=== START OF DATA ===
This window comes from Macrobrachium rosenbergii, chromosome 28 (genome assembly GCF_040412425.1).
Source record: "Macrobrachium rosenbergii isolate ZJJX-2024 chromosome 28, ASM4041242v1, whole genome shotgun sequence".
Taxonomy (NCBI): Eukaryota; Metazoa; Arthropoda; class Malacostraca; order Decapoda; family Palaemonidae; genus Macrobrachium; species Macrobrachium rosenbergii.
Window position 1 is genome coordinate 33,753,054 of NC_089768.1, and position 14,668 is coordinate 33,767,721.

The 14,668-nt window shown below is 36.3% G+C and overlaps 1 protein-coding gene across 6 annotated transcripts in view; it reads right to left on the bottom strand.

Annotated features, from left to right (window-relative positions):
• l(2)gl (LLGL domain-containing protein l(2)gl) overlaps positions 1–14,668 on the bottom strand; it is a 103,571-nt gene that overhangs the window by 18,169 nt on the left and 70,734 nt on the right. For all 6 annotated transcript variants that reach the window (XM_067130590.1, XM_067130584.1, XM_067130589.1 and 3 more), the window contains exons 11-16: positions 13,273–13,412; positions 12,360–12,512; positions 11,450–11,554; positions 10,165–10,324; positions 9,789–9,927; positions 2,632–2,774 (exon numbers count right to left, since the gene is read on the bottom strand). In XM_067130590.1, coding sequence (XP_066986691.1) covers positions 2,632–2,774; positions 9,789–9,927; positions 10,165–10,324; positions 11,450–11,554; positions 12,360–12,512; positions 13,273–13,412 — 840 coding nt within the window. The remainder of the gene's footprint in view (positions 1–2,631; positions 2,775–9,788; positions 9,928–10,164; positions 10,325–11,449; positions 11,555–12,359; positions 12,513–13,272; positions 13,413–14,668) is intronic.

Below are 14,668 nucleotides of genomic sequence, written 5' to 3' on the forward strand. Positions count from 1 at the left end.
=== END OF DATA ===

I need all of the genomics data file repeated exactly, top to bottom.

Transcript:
This window comes from Macrobrachium rosenbergii, chromosome 28 (genome assembly GCF_040412425.1).
Source record: "Macrobrachium rosenbergii isolate ZJJX-2024 chromosome 28, ASM4041242v1, whole genome shotgun sequence".
Taxonomy (NCBI): Eukaryota; Metazoa; Arthropoda; class Malacostraca; order Decapoda; family Palaemonidae; genus Macrobrachium; species Macrobrachium rosenbergii.
Window position 1 is genome coordinate 33,753,054 of NC_089768.1, and position 14,668 is coordinate 33,767,721.

The 14,668-nt window shown below is 36.3% G+C and overlaps 1 protein-coding gene across 6 annotated transcripts in view; it reads right to left on the bottom strand.

Annotated features, from left to right (window-relative positions):
• l(2)gl (LLGL domain-containing protein l(2)gl) overlaps positions 1–14,668 on the bottom strand; it is a 103,571-nt gene that overhangs the window by 18,169 nt on the left and 70,734 nt on the right. For all 6 annotated transcript variants that reach the window (XM_067130590.1, XM_067130584.1, XM_067130589.1 and 3 more), the window contains exons 11-16: positions 13,273–13,412; positions 12,360–12,512; positions 11,450–11,554; positions 10,165–10,324; positions 9,789–9,927; positions 2,632–2,774 (exon numbers count right to left, since the gene is read on the bottom strand). In XM_067130590.1, coding sequence (XP_066986691.1) covers positions 2,632–2,774; positions 9,789–9,927; positions 10,165–10,324; positions 11,450–11,554; positions 12,360–12,512; positions 13,273–13,412 — 840 coding nt within the window. The remainder of the gene's footprint in view (positions 1–2,631; positions 2,775–9,788; positions 9,928–10,164; positions 10,325–11,449; positions 11,555–12,359; positions 12,513–13,272; positions 13,413–14,668) is intronic.

Below are 14,668 nucleotides of genomic sequence, written 5' to 3' on the forward strand. Positions count from 1 at the left end.